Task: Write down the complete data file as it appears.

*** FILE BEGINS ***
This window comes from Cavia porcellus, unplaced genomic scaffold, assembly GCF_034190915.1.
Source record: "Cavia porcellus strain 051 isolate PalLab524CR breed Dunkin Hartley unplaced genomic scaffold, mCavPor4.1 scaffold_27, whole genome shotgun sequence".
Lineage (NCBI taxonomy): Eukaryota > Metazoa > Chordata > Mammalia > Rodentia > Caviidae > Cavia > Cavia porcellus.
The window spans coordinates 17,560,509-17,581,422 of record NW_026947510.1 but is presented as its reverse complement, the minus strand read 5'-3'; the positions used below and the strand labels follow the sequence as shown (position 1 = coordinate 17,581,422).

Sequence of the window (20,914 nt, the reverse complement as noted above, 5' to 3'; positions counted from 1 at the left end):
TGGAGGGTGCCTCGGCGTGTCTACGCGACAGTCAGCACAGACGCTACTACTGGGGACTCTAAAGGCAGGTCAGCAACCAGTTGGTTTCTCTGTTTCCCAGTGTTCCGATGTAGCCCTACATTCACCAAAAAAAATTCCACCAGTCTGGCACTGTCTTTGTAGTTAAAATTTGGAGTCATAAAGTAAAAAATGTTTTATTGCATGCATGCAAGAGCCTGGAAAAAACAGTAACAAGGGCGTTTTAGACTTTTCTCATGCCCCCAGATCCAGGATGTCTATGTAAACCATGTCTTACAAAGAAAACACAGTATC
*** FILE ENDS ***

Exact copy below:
This window comes from Cavia porcellus, unplaced genomic scaffold, assembly GCF_034190915.1.
Source record: "Cavia porcellus strain 051 isolate PalLab524CR breed Dunkin Hartley unplaced genomic scaffold, mCavPor4.1 scaffold_27, whole genome shotgun sequence".
Lineage (NCBI taxonomy): Eukaryota > Metazoa > Chordata > Mammalia > Rodentia > Caviidae > Cavia > Cavia porcellus.
The window spans coordinates 17,560,509-17,581,422 of record NW_026947510.1 but is presented as its reverse complement, the minus strand read 5'-3'; the positions used below and the strand labels follow the sequence as shown (position 1 = coordinate 17,581,422).

Sequence of the window (20,914 nt, the reverse complement as noted above, 5' to 3'; positions counted from 1 at the left end):
TGGAGGGTGCCTCGGCGTGTCTACGCGACAGTCAGCACAGACGCTACTACTGGGGACTCTAAAGGCAGGTCAGCAACCAGTTGGTTTCTCTGTTTCCCAGTGTTCCGATGTAGCCCTACATTCACCAAAAAAAATTCCACCAGTCTGGCACTGTCTTTGTAGTTAAAATTTGGAGTCATAAAGTAAAAAATGTTTTATTGCATGCATGCAAGAGCCTGGAAAAAACAGTAACAAGGGCGTTTTAGACTTTTCTCATGCCCCCAGATCCAGGATGTCTATGTAAACCATGTCTTACAAAGAAAACACAGTATC